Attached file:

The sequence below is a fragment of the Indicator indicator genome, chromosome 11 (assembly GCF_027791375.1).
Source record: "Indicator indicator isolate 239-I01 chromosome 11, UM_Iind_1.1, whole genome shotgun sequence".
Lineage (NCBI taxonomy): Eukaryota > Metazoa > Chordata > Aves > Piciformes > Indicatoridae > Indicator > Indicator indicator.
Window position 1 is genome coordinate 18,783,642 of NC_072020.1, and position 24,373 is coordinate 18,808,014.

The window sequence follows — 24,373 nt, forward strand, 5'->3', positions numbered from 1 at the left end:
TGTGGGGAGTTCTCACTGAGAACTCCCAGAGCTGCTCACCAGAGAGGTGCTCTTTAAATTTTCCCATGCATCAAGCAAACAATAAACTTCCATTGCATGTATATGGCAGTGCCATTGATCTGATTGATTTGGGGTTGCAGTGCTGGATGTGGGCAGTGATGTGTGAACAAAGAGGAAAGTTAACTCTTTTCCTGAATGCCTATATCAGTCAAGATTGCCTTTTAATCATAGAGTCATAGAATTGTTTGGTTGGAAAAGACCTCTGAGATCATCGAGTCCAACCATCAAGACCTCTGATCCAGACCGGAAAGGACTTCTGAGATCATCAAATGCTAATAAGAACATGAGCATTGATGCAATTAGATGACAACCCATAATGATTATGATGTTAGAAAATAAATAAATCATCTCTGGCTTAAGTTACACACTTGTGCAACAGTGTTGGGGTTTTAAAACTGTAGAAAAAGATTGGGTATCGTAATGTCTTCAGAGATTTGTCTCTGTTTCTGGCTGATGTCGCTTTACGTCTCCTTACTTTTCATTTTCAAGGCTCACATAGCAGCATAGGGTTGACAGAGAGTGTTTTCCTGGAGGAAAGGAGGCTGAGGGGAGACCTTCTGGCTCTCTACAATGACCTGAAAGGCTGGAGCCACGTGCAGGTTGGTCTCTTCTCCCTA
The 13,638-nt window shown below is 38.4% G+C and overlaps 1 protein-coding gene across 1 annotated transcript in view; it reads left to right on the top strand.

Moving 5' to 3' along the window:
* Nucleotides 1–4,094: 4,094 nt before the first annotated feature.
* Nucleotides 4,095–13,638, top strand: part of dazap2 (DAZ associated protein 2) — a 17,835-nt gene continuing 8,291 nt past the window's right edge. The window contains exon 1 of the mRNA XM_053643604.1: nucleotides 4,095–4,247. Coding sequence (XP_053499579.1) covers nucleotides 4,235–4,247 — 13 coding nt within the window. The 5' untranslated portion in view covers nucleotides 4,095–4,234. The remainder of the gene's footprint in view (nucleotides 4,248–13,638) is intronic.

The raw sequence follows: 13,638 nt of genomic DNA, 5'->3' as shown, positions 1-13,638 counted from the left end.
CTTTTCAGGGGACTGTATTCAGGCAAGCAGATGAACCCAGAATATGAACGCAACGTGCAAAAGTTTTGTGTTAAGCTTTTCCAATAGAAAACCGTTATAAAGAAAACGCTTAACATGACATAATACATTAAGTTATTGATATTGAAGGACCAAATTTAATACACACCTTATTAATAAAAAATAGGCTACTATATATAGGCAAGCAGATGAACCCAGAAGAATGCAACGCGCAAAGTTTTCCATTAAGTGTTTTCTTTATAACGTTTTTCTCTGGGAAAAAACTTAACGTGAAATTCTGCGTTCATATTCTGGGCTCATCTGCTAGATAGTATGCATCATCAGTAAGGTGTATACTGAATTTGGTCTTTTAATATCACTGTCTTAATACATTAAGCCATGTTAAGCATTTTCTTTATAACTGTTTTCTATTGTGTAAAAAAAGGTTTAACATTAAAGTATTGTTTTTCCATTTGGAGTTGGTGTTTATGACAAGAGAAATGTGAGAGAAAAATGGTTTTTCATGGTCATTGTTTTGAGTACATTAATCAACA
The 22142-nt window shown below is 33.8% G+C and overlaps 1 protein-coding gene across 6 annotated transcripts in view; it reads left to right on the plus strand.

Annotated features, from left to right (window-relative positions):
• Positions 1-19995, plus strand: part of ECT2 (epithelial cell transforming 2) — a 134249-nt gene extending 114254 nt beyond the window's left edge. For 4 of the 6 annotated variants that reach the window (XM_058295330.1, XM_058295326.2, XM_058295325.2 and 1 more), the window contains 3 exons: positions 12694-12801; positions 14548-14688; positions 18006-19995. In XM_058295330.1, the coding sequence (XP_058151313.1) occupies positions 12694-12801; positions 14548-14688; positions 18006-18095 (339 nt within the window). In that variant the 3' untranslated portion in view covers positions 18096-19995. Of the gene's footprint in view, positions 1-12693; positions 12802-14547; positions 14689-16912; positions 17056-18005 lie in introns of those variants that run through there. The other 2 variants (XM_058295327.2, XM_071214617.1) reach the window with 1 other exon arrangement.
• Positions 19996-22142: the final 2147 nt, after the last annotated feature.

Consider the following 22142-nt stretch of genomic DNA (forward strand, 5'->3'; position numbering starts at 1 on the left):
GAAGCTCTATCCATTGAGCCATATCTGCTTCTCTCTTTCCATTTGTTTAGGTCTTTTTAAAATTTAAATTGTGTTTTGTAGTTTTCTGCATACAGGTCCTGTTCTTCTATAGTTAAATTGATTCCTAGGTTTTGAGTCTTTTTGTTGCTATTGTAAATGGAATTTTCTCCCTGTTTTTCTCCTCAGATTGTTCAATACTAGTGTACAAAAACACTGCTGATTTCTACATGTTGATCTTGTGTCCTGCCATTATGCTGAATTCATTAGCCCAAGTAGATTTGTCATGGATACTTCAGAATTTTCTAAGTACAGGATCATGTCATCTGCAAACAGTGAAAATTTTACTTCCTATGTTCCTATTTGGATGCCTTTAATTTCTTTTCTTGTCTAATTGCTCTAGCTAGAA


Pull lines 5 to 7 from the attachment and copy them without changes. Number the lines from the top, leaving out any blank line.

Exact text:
The window sequence follows — 24,373 nt, forward strand, 5'->3', positions numbered from 1 at the left end:
TGTGGGGAGTTCTCACTGAGAACTCCCAGAGCTGCTCACCAGAGAGGTGCTCTTTAAATTTTCCCATGCATCAAGCAAACAATAAACTTCCATTGCATGTATATGGCAGTGCCATTGATCTGATTGATTTGGGGTTGCAGTGCTGGATGTGGGCAGTGATGTGTGAACAAAGAGGAAAGTTAACTCTTTTCCTGAATGCCTATATCAGTCAAGATTGCCTTTTAATCATAGAGTCATAGAATTGTTTGGTTGGAAAAGACCTCTGAGATCATCGAGTCCAACCATCAAGACCTCTGATCCAGACCGGAAAGGACTTCTGAGATCATCAAATGCTAATAAGAACATGAGCATTGATGCAATTAGATGACAACCCATAATGATTATGATGTTAGAAAATAAATAAATCATCTCTGGCTTAAGTTACACACTTGTGCAACAGTGTTGGGGTTTTAAAACTGTAGAAAAAGATTGGGTATCGTAATGTCTTCAGAGATTTGTCTCTGTTTCTGGCTGATGTCGCTTTACGTCTCCTTACTTTTCATTTTCAAGGCTCACATAGCAGCATAGGGTTGACAGAGAGTGTTTTCCTGGAGGAAAGGAGGCTGAGGGGAGACCTTCTGGCTCTCTACAATGACCTGAAAGGCTGGAGCCACGTGCAGGTTGGTCTCTTCTCCCTA
The 13,638-nt window shown below is 38.4% G+C and overlaps 1 protein-coding gene across 1 annotated transcript in view; it reads left to right on the top strand.